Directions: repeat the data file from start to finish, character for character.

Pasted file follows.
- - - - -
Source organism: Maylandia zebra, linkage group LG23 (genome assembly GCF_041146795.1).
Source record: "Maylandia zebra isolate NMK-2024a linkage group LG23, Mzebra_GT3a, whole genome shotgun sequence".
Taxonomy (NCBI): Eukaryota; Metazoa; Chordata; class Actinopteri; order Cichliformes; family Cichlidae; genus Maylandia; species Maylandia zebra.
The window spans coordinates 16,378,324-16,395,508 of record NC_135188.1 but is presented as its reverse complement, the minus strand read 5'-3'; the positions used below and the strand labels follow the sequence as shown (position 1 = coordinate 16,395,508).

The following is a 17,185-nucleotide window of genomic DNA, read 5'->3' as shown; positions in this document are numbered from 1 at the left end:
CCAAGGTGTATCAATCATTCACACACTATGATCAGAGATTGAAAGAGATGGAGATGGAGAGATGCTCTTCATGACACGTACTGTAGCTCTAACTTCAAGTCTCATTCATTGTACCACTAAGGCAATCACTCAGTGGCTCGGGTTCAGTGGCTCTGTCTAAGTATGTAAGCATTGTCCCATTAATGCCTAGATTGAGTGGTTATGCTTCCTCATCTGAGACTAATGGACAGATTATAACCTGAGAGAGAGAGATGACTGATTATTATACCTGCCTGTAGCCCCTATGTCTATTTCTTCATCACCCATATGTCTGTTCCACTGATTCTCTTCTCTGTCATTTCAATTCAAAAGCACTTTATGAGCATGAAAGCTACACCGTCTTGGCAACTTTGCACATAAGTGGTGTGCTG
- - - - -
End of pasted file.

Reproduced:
Source organism: Maylandia zebra, linkage group LG23 (genome assembly GCF_041146795.1).
Source record: "Maylandia zebra isolate NMK-2024a linkage group LG23, Mzebra_GT3a, whole genome shotgun sequence".
Taxonomy (NCBI): Eukaryota; Metazoa; Chordata; class Actinopteri; order Cichliformes; family Cichlidae; genus Maylandia; species Maylandia zebra.
The window spans coordinates 16,378,324-16,395,508 of record NC_135188.1 but is presented as its reverse complement, the minus strand read 5'-3'; the positions used below and the strand labels follow the sequence as shown (position 1 = coordinate 16,395,508).

The following is a 17,185-nucleotide window of genomic DNA, read 5'->3' as shown; positions in this document are numbered from 1 at the left end:
CCAAGGTGTATCAATCATTCACACACTATGATCAGAGATTGAAAGAGATGGAGATGGAGAGATGCTCTTCATGACACGTACTGTAGCTCTAACTTCAAGTCTCATTCATTGTACCACTAAGGCAATCACTCAGTGGCTCGGGTTCAGTGGCTCTGTCTAAGTATGTAAGCATTGTCCCATTAATGCCTAGATTGAGTGGTTATGCTTCCTCATCTGAGACTAATGGACAGATTATAACCTGAGAGAGAGAGATGACTGATTATTATACCTGCCTGTAGCCCCTATGTCTATTTCTTCATCACCCATATGTCTGTTCCACTGATTCTCTTCTCTGTCATTTCAATTCAAAAGCACTTTATGAGCATGAAAGCTACACCGTCTTGGCAACTTTGCACATAAGTGGTGTGCTG